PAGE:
The turnover rate for CEOs at some of the world’s largest public companies has returned to pre-recession levels, signaling a strong nod to the economic recovery being here to stay.
Booz & Company’s annual CEO Succession Study found turnover levels for chief executive officers at 2,500 companies had peaked at 14 per cent last year, matching the seven-year average of pre-recession levels.
Rates dropped to 11.6 per cent in 2010 as the economic crisis hit, signaling companies looked to hang onto their CEOs during the uncertain period.
“Boards are more likely to keep their chief executives during times of economic uncertainty in order to maintain stability, but they are more willing to make a leadership change when economic stability returns and company outlooks improve,” said Per-Ola Karlsson, senior partner at Booz & Co. and managing director of Europe.
“That the overall turnover rate is back to historical levels suggests that some companies are making a real effort to rethink strategy and drive performance.”
Despite outside CEO appointments increasing over the past five years, the report showed insider staff promoted to the position continues to bring higher shareholder returns and serve longer tenures.
Between 2009 and 2011, outgoing insider CEOs delivered a 4.4 per cent annual shareholder return above local market indices on average, compared to just a 0.5 per cent return from outsiders.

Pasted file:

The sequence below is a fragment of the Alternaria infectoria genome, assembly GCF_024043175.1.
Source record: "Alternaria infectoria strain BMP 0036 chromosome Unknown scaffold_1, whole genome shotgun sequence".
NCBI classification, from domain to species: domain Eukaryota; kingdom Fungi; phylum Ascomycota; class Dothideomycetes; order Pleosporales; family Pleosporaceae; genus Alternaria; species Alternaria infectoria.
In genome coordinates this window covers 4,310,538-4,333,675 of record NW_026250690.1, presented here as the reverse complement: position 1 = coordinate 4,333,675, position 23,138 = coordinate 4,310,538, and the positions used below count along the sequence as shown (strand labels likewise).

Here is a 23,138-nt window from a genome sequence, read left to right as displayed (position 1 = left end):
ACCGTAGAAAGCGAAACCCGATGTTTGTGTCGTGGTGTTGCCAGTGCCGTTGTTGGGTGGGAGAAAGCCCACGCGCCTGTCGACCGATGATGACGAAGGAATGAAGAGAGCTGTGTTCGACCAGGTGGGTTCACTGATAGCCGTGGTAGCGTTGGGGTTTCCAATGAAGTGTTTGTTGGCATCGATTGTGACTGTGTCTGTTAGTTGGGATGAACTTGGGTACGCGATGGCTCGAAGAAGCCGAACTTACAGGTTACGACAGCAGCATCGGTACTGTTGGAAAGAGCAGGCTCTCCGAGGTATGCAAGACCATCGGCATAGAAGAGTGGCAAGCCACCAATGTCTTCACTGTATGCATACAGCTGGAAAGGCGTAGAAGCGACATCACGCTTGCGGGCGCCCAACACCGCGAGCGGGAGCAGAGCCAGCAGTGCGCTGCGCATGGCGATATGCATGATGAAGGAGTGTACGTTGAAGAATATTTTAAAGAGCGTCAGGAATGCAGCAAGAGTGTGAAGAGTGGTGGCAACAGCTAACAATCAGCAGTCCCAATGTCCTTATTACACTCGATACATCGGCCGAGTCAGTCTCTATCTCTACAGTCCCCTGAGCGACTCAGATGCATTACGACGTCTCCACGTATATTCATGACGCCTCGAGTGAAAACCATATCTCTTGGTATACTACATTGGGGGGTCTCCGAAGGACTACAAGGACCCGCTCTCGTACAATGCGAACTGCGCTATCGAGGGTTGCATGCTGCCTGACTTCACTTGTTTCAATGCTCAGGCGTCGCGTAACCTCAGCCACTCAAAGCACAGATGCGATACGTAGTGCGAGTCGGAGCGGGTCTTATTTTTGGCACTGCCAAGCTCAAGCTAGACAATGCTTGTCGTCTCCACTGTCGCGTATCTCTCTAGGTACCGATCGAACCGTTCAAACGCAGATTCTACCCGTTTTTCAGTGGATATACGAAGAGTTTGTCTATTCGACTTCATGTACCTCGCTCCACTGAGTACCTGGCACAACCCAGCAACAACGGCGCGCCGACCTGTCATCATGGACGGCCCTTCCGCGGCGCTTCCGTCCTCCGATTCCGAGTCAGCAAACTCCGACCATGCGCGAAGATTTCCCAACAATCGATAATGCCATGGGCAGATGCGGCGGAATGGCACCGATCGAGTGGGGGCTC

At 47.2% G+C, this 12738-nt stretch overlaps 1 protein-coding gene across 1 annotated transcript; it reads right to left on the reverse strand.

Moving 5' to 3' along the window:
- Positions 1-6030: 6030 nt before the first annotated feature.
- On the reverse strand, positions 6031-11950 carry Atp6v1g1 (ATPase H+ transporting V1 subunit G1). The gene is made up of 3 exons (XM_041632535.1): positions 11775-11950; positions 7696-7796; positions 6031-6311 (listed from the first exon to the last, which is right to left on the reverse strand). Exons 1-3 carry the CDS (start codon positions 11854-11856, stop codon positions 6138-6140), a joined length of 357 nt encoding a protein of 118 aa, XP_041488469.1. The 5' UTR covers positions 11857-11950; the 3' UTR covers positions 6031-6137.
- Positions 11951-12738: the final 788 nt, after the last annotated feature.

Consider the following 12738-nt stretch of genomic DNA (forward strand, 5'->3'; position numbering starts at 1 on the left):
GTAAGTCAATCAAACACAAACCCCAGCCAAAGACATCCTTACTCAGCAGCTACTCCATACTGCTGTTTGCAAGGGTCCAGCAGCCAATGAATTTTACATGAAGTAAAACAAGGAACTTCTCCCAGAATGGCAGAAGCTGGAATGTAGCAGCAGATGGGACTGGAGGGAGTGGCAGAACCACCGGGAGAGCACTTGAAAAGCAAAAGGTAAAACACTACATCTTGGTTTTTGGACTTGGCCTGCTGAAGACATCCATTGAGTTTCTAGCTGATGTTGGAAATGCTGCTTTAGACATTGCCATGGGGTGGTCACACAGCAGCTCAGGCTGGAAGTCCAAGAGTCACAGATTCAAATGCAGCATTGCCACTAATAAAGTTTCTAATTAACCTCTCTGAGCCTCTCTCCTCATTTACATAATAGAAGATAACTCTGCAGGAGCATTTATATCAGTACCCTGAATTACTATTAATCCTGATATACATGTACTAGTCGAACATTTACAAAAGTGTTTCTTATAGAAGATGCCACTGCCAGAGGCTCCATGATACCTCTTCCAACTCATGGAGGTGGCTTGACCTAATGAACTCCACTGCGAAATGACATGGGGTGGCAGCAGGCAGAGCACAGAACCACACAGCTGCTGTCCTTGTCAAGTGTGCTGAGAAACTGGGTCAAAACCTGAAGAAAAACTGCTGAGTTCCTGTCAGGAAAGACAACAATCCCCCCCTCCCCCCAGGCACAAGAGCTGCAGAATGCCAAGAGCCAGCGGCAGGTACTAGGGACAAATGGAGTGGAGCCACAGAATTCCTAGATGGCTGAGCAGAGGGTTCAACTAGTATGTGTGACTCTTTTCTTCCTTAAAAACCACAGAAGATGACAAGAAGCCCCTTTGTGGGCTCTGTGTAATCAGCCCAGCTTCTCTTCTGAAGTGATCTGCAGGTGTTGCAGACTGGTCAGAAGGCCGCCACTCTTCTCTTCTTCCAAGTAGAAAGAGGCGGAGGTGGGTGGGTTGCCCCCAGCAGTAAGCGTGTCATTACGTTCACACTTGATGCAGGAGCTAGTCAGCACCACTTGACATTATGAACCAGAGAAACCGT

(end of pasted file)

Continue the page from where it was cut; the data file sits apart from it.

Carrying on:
“The first year is a critical one for CEOs, and this applies to the Middle East as well,” said Dr. Karim Sabbagh, senior vice president at Booz & Company.
“We have found that getting it right from the get-go is key to the success of the CEO’s tenure. It is a brief window of opportunity during which the CEO must put his or her personal stamp on the company, and set it on course to navigate an uncertain future.”
A previous report by the global management consulting firm, Booz & Co., revealed 53 per cent of global executives do not believe their company’s strategy will lead to success while 83 per cent said their company’s growth strategy leads to waste.